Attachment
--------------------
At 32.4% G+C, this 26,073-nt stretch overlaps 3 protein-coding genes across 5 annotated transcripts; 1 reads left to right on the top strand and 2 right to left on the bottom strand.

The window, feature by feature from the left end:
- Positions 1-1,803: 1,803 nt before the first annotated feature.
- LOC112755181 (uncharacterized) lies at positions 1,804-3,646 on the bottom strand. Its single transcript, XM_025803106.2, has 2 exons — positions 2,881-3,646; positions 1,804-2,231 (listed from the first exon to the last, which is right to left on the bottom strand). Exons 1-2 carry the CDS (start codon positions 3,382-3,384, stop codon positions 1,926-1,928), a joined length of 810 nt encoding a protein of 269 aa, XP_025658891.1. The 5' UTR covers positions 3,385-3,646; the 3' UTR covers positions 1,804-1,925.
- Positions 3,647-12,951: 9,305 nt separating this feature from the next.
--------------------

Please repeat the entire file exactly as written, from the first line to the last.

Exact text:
At 32.4% G+C, this 26,073-nt stretch overlaps 3 protein-coding genes across 5 annotated transcripts; 1 reads left to right on the top strand and 2 right to left on the bottom strand.

The window, feature by feature from the left end:
- Positions 1-1,803: 1,803 nt before the first annotated feature.
- LOC112755181 (uncharacterized) lies at positions 1,804-3,646 on the bottom strand. Its single transcript, XM_025803106.2, has 2 exons — positions 2,881-3,646; positions 1,804-2,231 (listed from the first exon to the last, which is right to left on the bottom strand). Exons 1-2 carry the CDS (start codon positions 3,382-3,384, stop codon positions 1,926-1,928), a joined length of 810 nt encoding a protein of 269 aa, XP_025658891.1. The 5' UTR covers positions 3,385-3,646; the 3' UTR covers positions 1,804-1,925.
- Positions 3,647-12,951: 9,305 nt separating this feature from the next.